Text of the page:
Jesus fell three times under his cross to show us what it looks like to persevere in weakness, and Matt Talbot does just the same.
Talbot (1856-1925) was the second of 12 children born to a working class Dublin family at a time when work and food were scarce and hope scarcer still. Matt’s home life was unstable and his schooling inconsistent. After a few years of sporadic attendance, Matt quit school entirely and entered the workforce.
His first job was for a wine seller, and the occasional taste he took of the merchandise soon turned him into a full-fledged alcoholic. By the time he was 13, Matt’s life was driven by his need to drink. He spent all his wages on alcohol, even pawning his boots when he didn’t have enough for a pint. Matt’s father beat him and made him change jobs, but it was too late. The alcohol had taken hold of him and, as his father well knew, it wouldn’t let go without a fight.
But Matt didn’t want to fight. He wanted to drink. And only to drink. His friends later said that he “only wanted one thing—the drink; he wouldn’t go with us to a dance or a party or a school function. But for the drink he’d do anything.” For 15 years, Matt begged, borrowed, and stole whatever he needed to feed his addiction, once stealing the fiddle from a blind beggar to sell it for liquor.
Matt was a lost cause—so everybody said. But everybody reckoned without grace.
Matt Talbot was the life of the party, but one day, when he was 28, he suddenly saw how false his happiness was, how false his friendships. He had been out of work for a few days and had drunk all his wages, so he stood outside a pub waiting for one of his many drinking buddies to offer to buy him a drink. But as one old friend after another passed him by, Talbot began to realize the emptiness of his life.
Disgusted with his friends and himself, he went home, to a mother very surprised to find her son home and sober so early in the day. After dinner, he announced his intention to “take the pledge,” to vow that he would abstain from all alcohol. His mother, whose pessimism was not unfounded, urged him not to make such a vow unless he intended to keep it.
But Matt’s heart had been seized, first by misery, then by remorse, and soon by love. He made his first confession in years and returned to the Sacraments. He promised sobriety for three months, then six, then for all his life. He worked even harder at his blue-collar jobs and gave the money he would have spent on beer to the poor. He went to Mass daily, lived simply, and performed powerful acts of penance and asceticism. He became a Third Order Franciscan. He taught himself to read so that he could study the Bible and the lives of the Saints. Perhaps most importantly, he never touched a drop of alcohol again.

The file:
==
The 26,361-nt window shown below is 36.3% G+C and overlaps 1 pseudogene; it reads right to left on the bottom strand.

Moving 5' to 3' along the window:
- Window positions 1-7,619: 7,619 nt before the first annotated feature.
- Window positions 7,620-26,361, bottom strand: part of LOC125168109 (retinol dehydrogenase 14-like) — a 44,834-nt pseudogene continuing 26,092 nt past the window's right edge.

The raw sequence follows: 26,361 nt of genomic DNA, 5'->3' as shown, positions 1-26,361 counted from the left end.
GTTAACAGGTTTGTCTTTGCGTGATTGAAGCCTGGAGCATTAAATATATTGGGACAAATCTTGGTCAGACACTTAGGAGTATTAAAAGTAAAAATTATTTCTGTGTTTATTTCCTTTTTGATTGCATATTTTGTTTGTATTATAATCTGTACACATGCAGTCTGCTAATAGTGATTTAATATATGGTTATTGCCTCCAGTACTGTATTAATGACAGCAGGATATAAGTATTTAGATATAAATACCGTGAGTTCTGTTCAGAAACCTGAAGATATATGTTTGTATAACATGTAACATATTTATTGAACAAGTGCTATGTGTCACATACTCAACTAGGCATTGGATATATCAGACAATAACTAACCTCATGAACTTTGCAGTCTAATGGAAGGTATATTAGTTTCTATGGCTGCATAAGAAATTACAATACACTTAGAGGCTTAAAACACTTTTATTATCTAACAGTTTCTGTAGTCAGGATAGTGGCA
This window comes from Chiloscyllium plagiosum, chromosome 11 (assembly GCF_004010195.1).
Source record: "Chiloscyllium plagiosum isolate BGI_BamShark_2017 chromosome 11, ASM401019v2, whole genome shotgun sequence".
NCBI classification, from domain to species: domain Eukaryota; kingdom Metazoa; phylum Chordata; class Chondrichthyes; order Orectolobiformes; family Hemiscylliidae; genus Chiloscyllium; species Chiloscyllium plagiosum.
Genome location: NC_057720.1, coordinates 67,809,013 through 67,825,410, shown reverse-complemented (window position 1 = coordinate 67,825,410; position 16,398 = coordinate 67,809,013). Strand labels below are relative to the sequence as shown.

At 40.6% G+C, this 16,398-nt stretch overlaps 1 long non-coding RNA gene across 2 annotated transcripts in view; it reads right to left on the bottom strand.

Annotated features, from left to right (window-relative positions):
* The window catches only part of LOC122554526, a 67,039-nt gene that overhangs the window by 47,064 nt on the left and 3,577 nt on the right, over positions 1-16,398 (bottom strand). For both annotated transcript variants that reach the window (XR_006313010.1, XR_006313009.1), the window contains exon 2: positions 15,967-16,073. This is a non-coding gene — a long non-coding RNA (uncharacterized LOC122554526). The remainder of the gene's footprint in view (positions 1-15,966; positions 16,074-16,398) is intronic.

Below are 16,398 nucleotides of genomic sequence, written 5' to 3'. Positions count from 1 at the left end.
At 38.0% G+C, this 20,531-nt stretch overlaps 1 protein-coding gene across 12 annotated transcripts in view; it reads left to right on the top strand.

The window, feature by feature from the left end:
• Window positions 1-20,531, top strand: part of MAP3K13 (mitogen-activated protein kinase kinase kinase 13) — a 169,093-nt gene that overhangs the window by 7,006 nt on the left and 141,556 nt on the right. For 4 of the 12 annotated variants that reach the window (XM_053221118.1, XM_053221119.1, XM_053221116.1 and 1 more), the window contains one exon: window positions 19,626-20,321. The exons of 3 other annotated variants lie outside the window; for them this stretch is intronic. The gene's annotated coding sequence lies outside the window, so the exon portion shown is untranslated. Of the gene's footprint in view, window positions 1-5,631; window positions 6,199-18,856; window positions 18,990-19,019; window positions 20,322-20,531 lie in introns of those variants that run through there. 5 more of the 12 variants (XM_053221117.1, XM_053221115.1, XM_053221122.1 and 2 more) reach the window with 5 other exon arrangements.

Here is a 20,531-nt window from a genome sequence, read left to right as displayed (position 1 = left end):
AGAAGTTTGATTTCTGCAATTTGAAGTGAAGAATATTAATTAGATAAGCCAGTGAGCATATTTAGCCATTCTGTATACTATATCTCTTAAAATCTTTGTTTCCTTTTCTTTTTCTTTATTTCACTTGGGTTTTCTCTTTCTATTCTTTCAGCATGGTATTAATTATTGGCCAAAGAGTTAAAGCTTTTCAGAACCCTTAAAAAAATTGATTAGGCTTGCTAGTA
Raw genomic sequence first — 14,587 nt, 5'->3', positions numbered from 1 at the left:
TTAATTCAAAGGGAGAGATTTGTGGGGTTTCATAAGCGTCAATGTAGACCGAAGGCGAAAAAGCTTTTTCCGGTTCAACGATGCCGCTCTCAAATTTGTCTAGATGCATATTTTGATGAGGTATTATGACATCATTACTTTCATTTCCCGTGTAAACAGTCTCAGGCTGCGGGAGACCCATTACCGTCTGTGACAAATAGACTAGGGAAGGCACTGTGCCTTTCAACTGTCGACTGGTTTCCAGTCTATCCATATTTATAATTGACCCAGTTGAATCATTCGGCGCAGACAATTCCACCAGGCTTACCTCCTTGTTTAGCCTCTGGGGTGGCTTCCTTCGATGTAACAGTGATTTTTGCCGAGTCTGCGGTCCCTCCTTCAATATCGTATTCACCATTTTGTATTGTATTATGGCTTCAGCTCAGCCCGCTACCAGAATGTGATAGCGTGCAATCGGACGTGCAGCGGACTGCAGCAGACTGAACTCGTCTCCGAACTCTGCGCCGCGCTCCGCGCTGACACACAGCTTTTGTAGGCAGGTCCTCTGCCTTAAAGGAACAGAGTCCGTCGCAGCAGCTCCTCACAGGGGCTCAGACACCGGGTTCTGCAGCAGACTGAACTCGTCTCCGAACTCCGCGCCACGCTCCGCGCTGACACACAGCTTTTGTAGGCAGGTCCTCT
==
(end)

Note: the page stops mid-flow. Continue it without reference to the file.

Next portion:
But he never stopped being an alcoholic; the temptation to drink remained with him. Early into his abstinence he decided never to carry money with him as it was too much of a temptation to go into a pub and buy a pint. After work, as his friends went off to the pub, Talbot went to church; if he didn’t fill his time with something, he knew he would relapse. “Never be too hard on the man who can’t give up drink,” he once said. “It’s as hard to give up the drink as it is to raise the dead to life again. But both are possible and even easy for our Lord. We have only to depend on him.”
On Trinity Sunday, at the age of 69, Matt Talbot was making his way slowly through the streets of Dublin on his way to Mass. His body weakened by decades of hard labor, he collapsed of heart failure and was discovered later, an unidentified elderly man found dead in the street. He died as he had lived, in simple obscurity. But he was born that day into glory.
Venerable Matt Talbot is proof that being a follower of Christ doesn’t make virtue easy, it just makes it possible. Jesus fell three times under his cross to show us what it looks like to persevere in weakness, and Matt Talbot does just the same, an example of what it is to live with an addiction without being ruled by it. Let’s ask his intercession for all those suffering from addiction, that God may give them the courage to persevere on the hard road of recovery. Venerable Matt Talbot, pray for us!
Meg Hunter-Kilmer profiles a saint for Aleteia every Thursday, particularly pointing out how easy it is to relate to the saints, who struggled with the same struggles we all face. Find more of her profiles here.
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